Noah at an employer roundtable at Live.Work.Detroit in March
Growing up in the Detroit suburbs, I had always operated under the assumption that unless I desired to work in the automotive field, I would have to abandon my roots in order to secure fulfilling and gainful employment. Even after countless hours logged in Detroit visiting my parents’ workplaces, attending concerts and sporting events, and exploring old and new buildings, I believed that I had to leave Detroit to experience full-body urbanism. It is what I had always been told. I was to be an unwilling participant in the infamous and inevitable Michigan Brain Drain.
As I write this, I sit in my apartment above Lafayette Park, near downtown Detroit, with a view of iconic buildings and an international waterway, feeling more viscerally a part of an urban center than I would in Chicago or Los Angeles, thankful that I chose to act in spite of the misconception and hyperbole about Detroit coming from my hometown. I am far from alone in this generational defiance. When I moved to Detroit from Ann Arbor two years ago, it was a demographic culture shock every time I would go back and forth; that feeling of one city as a hot tub and the other an ice bath has been moving toward equilibrium ever since.
In the past couple of years, there has been an exciting influx of motivated and educated twenty-somethings into the core of Detroit. They come from all over the city, from the surrounding suburbs, from the middle and left sides of the state, from those thriving U.S. metropolises that did not falter in the mid-20th century; they come from abroad. They bring their creative explosions, their computational minds, their empowered hands, but most importantly, they bring a desire to contribute to Detroit’s growth.
When they reach out to me for guidance with Detroit’s job market, they come with enthusiasm and resolve. I often argue that if the city continues to attract the grand problem-solvers and those motivated by their surroundings as much as their bank statement, Detroit will have a population as proportionately nimble and versatile as any other large city. The looming question on every Detroiter’s mind, however, is whether this influx is sustainable, or if it is just trendy.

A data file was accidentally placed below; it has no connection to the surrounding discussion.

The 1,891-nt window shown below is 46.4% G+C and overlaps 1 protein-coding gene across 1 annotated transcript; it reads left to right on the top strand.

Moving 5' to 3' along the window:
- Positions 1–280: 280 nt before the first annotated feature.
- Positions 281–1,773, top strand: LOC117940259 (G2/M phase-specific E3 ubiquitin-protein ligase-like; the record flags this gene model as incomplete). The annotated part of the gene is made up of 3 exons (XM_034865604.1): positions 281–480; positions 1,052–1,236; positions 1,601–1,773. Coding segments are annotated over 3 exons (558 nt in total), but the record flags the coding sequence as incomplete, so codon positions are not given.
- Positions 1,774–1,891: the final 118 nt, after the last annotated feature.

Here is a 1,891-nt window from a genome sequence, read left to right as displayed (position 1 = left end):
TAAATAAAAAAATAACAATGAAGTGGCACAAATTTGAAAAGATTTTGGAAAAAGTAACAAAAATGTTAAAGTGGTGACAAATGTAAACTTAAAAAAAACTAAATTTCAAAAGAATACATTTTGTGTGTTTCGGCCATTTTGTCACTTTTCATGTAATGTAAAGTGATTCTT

I recently sat around a table with recruiters and human resources employees from some of the city’s most prestigious companies and organizations to discuss the issues concerning talent attraction and hiring specific to Detroit. While the feedback varied understandably based on the industry represented, one common thread was woven throughout the discussion: the opportunities for fulfilling and gainful employment are plentiful, despite the misconceptions regarding their unavailability.
It’s going to take more than a simple mayoral press release to dispel the notions of Detroit as a professional void. When considering whether this progressive momentum is enduring or “trendy”, remember that techno and automobiles began as a trend, but through innovation and perseverance in the face of doubt and criticism, they took root. In Detroit, for the foreseeable future, I have as well.
About the Author: Noah Kaminsky is D:hive’s Work Resident. When he’s not connecting talented professionals to local employment opportunities, he is working on his music business, Backbeat Detroit. He enjoys playing the drums and watching the Tigers. He lives in Lafayette Park, where he loves being in close proximity to Eastern Market.